Phillies Nuggets with Tim Kelly

What would a long-term deal for J.T. Realmuto look like?


J.T. Realmuto has had a strong first season with the Phillies. (Gregory Fisher/Icon Sportswire)

Two nights after Bryce Harper said it would be “an absolute joke” if Philadelphia Phillies catcher J.T. Realmuto didn’t win a Gold Glove, Harper and Realmuto embraced outside the Phillies dugout after Realmuto hit his 20th home run of the season.

Harper, of course, is under contract for 12 more seasons after 2019. One of the more pressing tasks on the agenda of general manager Matt Klentak this offseason may be making sure that Realmuto is behind home plate for the Phillies a good chunk of those years.

The Phillies landed Realmuto from the division-rival Miami Marlins in a February deal that saw them part with No. 1 pitching prospect Sixto Sanchez. To say it was one of the biggest trades in Phillies franchise history wouldn’t be overstating the magnitude of the deal.

From the first pitch that Aaron Nola fired to him on Opening Day, Realmuto has been the best defensive catcher in baseball. The 28-year-old has 11 defensive runs saved, is tied for the league lead in average pop time and is running away with the league lead in would-be basestelaers thrown out, as he currently has thrown out 34. As Harper said, he should run away with the Gold Glove Award in the National League. He’s probably worthy of consideration for the Platinum Glove Award – given to the best overall defender in each league – as FanGraphs says he’s been the best defender at any position in baseball in 2019.

However, for as impressive as Realmuto’s glove has been the entire season, it took a little for his bat to come around. Realmuto slashed .273/.328/.438 with 10 home runs and 42 RBIs in 308 at-bats prior to the All-Star Break. Make no mistake, that’s still top five offensive production for a catcher, and when you factor in how dominant he’s been defensively, Realmuto was deserving of being an All-Star, whether the Phillies needed a representative or not. But given that he entered the year with much better career offensive numbers away from Marlins Park (and actually had more at-bats on the road), there was some thought he would see an offensive explosion playing his home games at Citizens Bank Park.

Since the All-Star Break, Realmuto has seen a noticeable uptick in his offensive production. The home run that he hit in the Phillies 12-3 victory over the Pittsburgh Pirates Wednesday was already his 10th home run since the All-Star Break, meaning he’s equaled his first-half home run output in 152 fewer at-bats. In total, Realmuto is slashing .295/.345/.928 with a .928 OPS since the midsummer classic.

At Realmuto’s introductory press conference in February, Klentak responded to questions about a potential extension for Realmuto by saying “I think it’s a good idea to date the person before you ask to marry them.” It’s safe to say that the Phillies have now gone on enough dates with Realmuto to find out that he’s a keeper. And there appears to be mutual interest in a long-term deal, as Realmuto said at the All-Star Break that he “wouldn’t be opposed to spending the rest of his career here” when referring to Philadelphia.

Realmuto has another year of arbitration eligibility in 2020, so he’ll be a Phillie in 2020 regardless of whether it’s on a long-term contract or not. But there doesn’t seem to be much to gain from either side’s perspective in playing 2020 out.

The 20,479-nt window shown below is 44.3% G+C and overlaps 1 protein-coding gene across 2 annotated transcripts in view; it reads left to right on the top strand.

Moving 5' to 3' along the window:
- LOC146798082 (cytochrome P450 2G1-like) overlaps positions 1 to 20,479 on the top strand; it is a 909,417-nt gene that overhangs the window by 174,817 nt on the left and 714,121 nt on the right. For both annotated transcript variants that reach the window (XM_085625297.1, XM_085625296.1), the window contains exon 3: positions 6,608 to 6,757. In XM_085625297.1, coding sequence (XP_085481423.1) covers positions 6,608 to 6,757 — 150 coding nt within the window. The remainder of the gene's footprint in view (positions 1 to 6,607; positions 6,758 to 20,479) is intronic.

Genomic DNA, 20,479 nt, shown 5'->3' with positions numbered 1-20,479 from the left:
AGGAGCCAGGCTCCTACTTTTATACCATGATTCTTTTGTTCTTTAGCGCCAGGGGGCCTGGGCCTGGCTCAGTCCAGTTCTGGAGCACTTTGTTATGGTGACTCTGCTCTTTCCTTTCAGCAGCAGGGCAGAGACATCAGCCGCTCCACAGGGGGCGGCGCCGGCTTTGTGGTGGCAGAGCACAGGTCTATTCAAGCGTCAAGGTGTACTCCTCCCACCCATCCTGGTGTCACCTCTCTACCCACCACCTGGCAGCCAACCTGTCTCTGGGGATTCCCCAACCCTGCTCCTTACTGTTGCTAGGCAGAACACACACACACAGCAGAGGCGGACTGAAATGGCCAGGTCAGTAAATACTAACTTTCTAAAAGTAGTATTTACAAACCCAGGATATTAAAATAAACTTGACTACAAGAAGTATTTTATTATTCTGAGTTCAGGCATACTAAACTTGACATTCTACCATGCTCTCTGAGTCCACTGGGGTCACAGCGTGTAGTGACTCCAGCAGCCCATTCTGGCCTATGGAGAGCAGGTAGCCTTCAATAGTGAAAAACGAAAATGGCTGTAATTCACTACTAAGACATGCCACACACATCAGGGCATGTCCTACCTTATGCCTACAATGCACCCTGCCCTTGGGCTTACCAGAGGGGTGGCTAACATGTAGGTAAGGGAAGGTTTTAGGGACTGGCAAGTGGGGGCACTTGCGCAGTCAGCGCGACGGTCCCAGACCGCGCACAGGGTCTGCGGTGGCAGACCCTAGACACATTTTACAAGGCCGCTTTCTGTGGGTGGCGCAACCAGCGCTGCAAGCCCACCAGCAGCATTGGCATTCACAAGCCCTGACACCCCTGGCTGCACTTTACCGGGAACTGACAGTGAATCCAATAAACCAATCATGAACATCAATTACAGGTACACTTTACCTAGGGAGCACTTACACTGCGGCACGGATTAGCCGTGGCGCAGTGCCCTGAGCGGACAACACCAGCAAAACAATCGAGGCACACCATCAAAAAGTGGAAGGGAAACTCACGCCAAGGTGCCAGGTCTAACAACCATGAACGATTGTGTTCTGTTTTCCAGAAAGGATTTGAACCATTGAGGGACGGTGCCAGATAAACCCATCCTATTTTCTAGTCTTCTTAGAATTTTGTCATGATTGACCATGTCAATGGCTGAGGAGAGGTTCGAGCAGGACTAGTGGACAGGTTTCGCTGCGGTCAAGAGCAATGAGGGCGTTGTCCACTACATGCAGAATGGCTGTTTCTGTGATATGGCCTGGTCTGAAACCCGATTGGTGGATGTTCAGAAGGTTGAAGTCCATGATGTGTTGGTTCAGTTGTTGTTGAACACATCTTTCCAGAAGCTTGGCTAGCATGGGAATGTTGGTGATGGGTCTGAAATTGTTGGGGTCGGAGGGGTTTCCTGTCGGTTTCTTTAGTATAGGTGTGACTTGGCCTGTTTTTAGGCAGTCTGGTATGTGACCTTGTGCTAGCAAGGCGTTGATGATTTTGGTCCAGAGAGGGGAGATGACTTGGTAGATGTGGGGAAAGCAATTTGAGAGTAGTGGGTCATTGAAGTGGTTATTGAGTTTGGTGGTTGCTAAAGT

So what would the terms of an extension look like? ESPN‘s Jeff Passan opined earlier this week that Realmuto “deserves a nine-figure extension.” When you consider that the average annual value of Buster Posey’s eight-year/$159 million contract is $19.875 million, that checks out. No, Realmuto isn’t the same player Posey was at his peak – few catchers in baseball history have been. But Posey signed that deal in March of 2013. While salaries perhaps haven’t grown as rapidly as players would like this decade, there’s certainly been some inflation since 2013.

Realmuto will play in 2020 at age-29, so he’s not going to approach Posey’s deal in terms of years. The five-year/$82 million deal that Los Angeles Dodgers catcher Russell Martin signed with the Toronto Blue Jays before 2015 – his age-32 season – might be a better blueprint in that area. Five years at an average annual value between $20-$22 million would put the total value of a deal for Realmuto between $100 and $110 million. It does stand to reason that Realmuto’s agent Jeff Barry could seek a sixth year in a deal. It would be interesting to see where the Phillies draw the line in terms of years on an extension for Realmuto, and whether they would be willing to include some sort of option for a sixth year.

One thing the Phillies will have to do a better job of moving forward is spelling Realmuto throughout the season. August isn’t over yet and Realmuto has already caught 971.2 innings, which isn’t a career-high but is already more than he caught all of 2018. Realmuto’s athletic body should allow him to age well, but once he becomes a long-term investment, backup catcher needs to become a priority for the Phillies.

Perhaps the nugget that best sums up Realmuto’s first season in red pinstripes is that as the final month of the season nears, he already has a career-high 5.2 fWAR. Not only is that mark tied for 10th best among all position players in the sport, but it marks the first time since 2010 that a Phillies position player has posted an fWAR of 5.0 or higher (both Chase Utley and Jayson Werth did it that season). Realmuto is one of the best position players the Phillies have employed since 2000, and the Phillies figure to compensate him as such this offseason.

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